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Vicki Rybl Energy Engineer RDK Engineers
Nov 14 2016
Guest
44 Thumbs Up

HVAC Zoning & Controls

Project Location: United States

The base buildingThe base building includes elements such as the structure, envelope, and building-level mechanical systems, such as central HVAC, and materials and products installed in the project (e.g., flooring, casework, wall coverings). for my project is an odd shape and there are a few zones which touch two building walls (for example, a conference room has one window which faces west and three windows which face southwest). How does USGBC define 'exposure'? It would be a bit excessive to design two zones in this conference room. Would it be appropriate to have one zone for this space?

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Marcus Sheffer LEED Fellow, 7group Nov 16 2016 LEEDuser Expert 69427 Thumbs Up

Yes one would probably work and I would pick the predominate one.

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Kerry Honsinger Reynolds Ash and Associates
Nov 10 2016
Guest
86 Thumbs Up

Exemplary Performance and Regional Priority

My reference guide states that this credit is eligible for exemplary performanceIn LEED, certain credits have established thresholds beyond basic credit achievement. Meeting these thresholds can earn additional points through Innovation in Design (ID) or Innovation in Operations (IO) points. As a general rule of thumb, ID credits for exemplary performance are awarded for doubling the credit requirements and/or achieving the next incremental percentage threshold. However, this rule varies on a case by case basis, so check the credit requirements. on the Quick Reference table on page 17. It is also eligible for Regional Priority credit. On the LEED online site, it seems I have achieved an extra credit point automatically, which I understand to be the Regional Priority Credit. Exemplary Performance is attained by meeting 32% savings. Can I attain both the Regional Priority Credit and the Exemplary Performance credits and get essentially 2 extra bonus points?

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Tristan Roberts LEED AP BD+C, Executive Editor – LEEDuser, BuildingGreen, Inc. Nov 15 2016 LEEDuser Moderator

Yes, you can earn EP and RP for the same credit.

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Eric White Sustainability Consultant Mission Green Buildings
Nov 02 2016
LEEDuser Member
7 Thumbs Up

Prescriptive Path - Interior Lighting Controls

Project Location: Canada

We are looking to comply with this credit using the Prescriptive Compliance Path. My question is regarding the Daylighting Controls portion of the Interior Lighting Controls credit.

The Reference Guide says "Install daylight-responsive controls in all regularly occupied daylit spaces within 15 feet (4.5 meters) of windows and under skylights for at least 25% of the connected lighting load. Daylight controls must switch or dim electric lights in response to daylight illumination in the space. "

Is this "25% of the connected lighting load"
a) 25% of the project's TOTAL connected lighting load, OR
b) 25% of the connected lighting load in all regularly occupied daylit spaces

Thanks!
Eric

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Michael Wahjudi ESD Consultant Kaer Pte Ltd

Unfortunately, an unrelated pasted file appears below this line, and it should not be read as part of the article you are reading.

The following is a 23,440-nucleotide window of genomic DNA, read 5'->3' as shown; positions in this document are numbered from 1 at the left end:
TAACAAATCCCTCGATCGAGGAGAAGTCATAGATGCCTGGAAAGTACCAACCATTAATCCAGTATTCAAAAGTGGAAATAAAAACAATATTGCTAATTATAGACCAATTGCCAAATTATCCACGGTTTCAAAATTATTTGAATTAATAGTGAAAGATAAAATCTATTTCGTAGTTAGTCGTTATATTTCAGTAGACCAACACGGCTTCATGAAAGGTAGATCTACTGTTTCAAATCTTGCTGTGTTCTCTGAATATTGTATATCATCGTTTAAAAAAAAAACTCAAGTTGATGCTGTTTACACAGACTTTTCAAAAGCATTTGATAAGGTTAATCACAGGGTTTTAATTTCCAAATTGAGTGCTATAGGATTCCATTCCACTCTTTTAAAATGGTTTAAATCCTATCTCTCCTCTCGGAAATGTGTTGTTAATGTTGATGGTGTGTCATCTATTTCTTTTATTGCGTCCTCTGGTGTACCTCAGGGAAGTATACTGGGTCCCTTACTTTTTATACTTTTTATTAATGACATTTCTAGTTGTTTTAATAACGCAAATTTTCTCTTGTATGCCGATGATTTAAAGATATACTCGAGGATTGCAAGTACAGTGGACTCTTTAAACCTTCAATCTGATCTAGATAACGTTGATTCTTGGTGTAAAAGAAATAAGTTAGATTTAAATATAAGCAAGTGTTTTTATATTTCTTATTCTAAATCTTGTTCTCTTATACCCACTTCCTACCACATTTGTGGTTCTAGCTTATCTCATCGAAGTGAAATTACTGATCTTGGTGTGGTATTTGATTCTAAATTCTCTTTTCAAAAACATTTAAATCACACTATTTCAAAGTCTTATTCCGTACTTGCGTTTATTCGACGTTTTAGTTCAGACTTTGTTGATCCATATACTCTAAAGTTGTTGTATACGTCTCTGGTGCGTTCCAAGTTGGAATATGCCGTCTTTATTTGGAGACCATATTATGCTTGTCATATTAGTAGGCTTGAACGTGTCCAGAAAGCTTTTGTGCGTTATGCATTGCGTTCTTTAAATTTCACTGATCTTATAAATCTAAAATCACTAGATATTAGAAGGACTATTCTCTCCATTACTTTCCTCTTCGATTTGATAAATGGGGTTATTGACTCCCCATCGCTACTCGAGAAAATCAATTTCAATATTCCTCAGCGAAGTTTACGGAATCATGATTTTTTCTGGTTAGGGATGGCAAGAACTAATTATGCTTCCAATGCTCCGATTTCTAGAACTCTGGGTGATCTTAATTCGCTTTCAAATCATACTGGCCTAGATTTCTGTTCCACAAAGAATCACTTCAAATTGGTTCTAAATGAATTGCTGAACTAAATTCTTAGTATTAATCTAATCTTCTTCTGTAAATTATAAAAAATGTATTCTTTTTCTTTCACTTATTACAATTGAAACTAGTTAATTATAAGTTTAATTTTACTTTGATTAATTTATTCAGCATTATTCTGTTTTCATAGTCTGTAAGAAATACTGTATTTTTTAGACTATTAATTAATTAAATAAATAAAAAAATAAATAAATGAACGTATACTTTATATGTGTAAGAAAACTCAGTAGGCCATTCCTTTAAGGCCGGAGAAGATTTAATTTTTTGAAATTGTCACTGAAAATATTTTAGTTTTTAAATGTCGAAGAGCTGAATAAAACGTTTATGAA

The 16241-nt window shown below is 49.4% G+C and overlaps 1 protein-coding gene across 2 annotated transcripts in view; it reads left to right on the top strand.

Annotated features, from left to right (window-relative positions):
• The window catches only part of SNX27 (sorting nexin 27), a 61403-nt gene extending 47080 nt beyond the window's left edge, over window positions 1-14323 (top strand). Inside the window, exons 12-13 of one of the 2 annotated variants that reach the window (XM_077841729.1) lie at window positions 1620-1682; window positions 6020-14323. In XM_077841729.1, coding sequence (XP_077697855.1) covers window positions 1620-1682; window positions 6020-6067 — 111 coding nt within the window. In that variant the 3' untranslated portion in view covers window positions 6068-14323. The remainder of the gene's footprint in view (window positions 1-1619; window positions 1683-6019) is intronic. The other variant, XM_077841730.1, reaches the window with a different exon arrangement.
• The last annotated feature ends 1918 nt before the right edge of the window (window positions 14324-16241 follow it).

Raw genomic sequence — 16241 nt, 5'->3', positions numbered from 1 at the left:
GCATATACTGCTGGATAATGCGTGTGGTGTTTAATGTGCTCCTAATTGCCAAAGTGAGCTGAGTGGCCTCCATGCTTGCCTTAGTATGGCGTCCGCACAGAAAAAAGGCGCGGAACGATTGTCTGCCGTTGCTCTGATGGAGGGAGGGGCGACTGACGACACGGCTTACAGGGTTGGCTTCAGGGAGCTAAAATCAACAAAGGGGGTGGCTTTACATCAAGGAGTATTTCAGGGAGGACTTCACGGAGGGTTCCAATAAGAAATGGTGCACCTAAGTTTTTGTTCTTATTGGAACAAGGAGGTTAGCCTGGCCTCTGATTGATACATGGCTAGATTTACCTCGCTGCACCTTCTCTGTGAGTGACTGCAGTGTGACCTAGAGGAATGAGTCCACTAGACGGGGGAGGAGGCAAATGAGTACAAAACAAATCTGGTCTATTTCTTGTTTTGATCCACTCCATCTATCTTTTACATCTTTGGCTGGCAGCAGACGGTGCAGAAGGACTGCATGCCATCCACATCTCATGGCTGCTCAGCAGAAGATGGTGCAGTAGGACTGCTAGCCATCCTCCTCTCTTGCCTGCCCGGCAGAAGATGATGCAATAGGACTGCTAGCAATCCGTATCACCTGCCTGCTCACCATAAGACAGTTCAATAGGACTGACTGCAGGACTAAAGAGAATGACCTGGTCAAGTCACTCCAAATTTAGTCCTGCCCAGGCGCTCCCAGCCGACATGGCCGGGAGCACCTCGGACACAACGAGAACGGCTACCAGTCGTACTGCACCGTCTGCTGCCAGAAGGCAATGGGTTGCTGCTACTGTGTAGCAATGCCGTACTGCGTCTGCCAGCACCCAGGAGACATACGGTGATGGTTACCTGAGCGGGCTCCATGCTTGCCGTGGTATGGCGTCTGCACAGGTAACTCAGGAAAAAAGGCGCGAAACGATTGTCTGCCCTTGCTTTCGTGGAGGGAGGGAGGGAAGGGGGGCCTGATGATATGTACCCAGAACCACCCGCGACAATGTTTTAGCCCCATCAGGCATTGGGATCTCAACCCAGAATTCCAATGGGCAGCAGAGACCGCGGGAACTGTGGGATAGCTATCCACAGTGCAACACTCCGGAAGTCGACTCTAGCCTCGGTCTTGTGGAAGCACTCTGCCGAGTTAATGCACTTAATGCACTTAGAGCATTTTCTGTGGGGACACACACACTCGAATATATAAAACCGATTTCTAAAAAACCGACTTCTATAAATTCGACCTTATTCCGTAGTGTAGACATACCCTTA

Apr 15 2015
Guest
250 Thumbs Up

Prescriptive compliance

Project Location: Singapore

Can a project eligible for points under Base BuildingThe base building includes elements such as the structure, envelope, and building-level mechanical systems, such as central HVAC, and materials and products installed in the project (e.g., flooring, casework, wall coverings). Systems - Building Envelope, Opaque and Building Envelope, Glazing if they can meet most of recommendations from 50% AEDG? Our base building able to meet at least 80% and 60% of the requirement respectively.

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Tristan Roberts LEED AP BD+C, Executive Editor – LEEDuser, BuildingGreen, Inc. Mar 16 2016 LEEDuser Moderator

Michael, I don't think so. The way these prescriptive requirements are set up, it's not meant to be a menu of choices—I think LEED wants you to meet all the requirements.

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Amy Van Dam Sustainable Design Coordinator Boulder Associates Architects
Mar 24 2015
Guest
485 Thumbs Up

ASHRAE 50% AEDG

Project Location: United States

Can a project pursue the prescriptive compliance path if there is not a ASHRAE 50% Advanced Energy Design Guide that is specifically applicable to the base buildingThe base building includes elements such as the structure, envelope, and building-level mechanical systems, such as central HVAC, and materials and products installed in the project (e.g., flooring, casework, wall coverings). (i.e. it is greater than 100,000 SF, is not retail, is not a hospital and is not a school).

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Tristan Roberts LEED AP BD+C, Executive Editor – LEEDuser, BuildingGreen, Inc. Mar 16 2016 LEEDuser Moderator

Amy, no—unfortunately those paths are limited to the specific building types that apply.

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Ameet AA Feb 06 2017 LEEDuser Member 1685 Thumbs Up

My project has the same issue, i.e., the base buildingThe base building includes elements such as the structure, envelope, and building-level mechanical systems, such as central HVAC, and materials and products installed in the project (e.g., flooring, casework, wall coverings). is a large office building.
However, the base building has received LEED precertification Gold, and it has also been awarded Green Mark Platinum (the highest in the local green building rating standard), can the project be exempted form filling ASHRAE 50% AEDG? Thanks.

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Marcus Sheffer LEED Fellow, 7group Feb 07 2017 LEEDuser Expert 69427 Thumbs Up

I don't think that gives you any exemption to the requirements. You may not be eligible for the base buildingThe base building includes elements such as the structure, envelope, and building-level mechanical systems, such as central HVAC, and materials and products installed in the project (e.g., flooring, casework, wall coverings). points but could look at the remaining points not based on the AEDG.